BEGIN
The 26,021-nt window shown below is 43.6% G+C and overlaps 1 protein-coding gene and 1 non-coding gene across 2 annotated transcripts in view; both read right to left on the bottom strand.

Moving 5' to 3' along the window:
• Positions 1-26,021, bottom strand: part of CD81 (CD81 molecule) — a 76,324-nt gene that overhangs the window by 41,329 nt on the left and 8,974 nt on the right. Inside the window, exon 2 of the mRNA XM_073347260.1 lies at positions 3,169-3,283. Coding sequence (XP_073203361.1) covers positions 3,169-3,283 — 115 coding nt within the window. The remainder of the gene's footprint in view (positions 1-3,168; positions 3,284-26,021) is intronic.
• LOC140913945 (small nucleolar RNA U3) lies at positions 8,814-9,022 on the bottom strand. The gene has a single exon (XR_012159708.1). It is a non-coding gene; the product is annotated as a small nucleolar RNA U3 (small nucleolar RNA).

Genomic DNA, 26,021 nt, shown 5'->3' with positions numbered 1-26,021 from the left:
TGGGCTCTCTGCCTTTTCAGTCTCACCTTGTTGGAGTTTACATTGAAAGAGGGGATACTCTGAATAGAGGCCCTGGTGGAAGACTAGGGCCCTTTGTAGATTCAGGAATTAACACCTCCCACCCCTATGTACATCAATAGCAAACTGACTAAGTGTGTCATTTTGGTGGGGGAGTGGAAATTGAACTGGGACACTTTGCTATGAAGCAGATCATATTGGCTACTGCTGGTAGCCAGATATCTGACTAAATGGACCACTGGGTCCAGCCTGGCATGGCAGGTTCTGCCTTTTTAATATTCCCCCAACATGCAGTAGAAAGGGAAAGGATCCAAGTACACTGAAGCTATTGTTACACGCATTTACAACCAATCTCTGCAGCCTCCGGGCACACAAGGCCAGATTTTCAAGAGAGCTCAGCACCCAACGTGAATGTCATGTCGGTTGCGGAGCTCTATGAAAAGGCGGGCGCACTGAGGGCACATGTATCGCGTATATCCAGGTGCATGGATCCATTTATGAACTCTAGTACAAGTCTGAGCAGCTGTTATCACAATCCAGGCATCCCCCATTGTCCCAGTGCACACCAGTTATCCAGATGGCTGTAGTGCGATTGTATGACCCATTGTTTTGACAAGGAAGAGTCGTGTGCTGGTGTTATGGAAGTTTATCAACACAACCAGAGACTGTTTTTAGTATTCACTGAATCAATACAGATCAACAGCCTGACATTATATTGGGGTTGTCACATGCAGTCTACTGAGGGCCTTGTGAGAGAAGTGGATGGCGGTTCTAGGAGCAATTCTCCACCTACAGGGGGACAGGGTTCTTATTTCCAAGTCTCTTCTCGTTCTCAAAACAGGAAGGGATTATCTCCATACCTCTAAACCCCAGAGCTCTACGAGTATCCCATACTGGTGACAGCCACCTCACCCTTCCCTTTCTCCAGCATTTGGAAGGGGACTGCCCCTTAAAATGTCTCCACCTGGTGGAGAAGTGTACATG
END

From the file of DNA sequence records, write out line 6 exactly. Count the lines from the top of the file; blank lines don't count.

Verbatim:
TGGGCTCTCTGCCTTTTCAGTCTCACCTTGTTGGAGTTTACATTGAAAGAGGGGATACTCTGAATAGAGGCCCTGGTGGAAGACTAGGGCCCTTTGTAGATTCAGGAATTAACACCTCCCACCCCTATGTACATCAATAGCAAACTGACTAAGTGTGTCATTTTGGTGGGGGAGTGGAAATTGAACTGGGACACTTTGCTATGAAGCAGATCATATTGGCTACTGCTGGTAGCCAGATATCTGACTAAATGGACCACTGGGTCCAGCCTGGCATGGCAGGTTCTGCCTTTTTAATATTCCCCCAACATGCAGTAGAAAGGGAAAGGATCCAAGTACACTGAAGCTATTGTTACACGCATTTACAACCAATCTCTGCAGCCTCCGGGCACACAAGGCCAGATTTTCAAGAGAGCTCAGCACCCAACGTGAATGTCATGTCGGTTGCGGAGCTCTATGAAAAGGCGGGCGCACTGAGGGCACATGTATCGCGTATATCCAGGTGCATGGATCCATTTATGAACTCTAGTACAAGTCTGAGCAGCTGTTATCACAATCCAGGCATCCCCCATTGTCCCAGTGCACACCAGTTATCCAGATGGCTGTAGTGCGATTGTATGACCCATTGTTTTGACAAGGAAGAGTCGTGTGCTGGTGTTATGGAAGTTTATCAACACAACCAGAGACTGTTTTTAGTATTCACTGAATCAATACAGATCAACAGCCTGACATTATATTGGGGTTGTCACATGCAGTCTACTGAGGGCCTTGTGAGAGAAGTGGATGGCGGTTCTAGGAGCAATTCTCCACCTACAGGGGGACAGGGTTCTTATTTCCAAGTCTCTTCTCGTTCTCAAAACAGGAAGGGATTATCTCCATACCTCTAAACCCCAGAGCTCTACGAGTATCCCATACTGGTGACAGCCACCTCACCCTTCCCTTTCTCCAGCATTTGGAAGGGGACTGCCCCTTAAAATGTCTCCACCTGGTGGAGAAGTGTACATG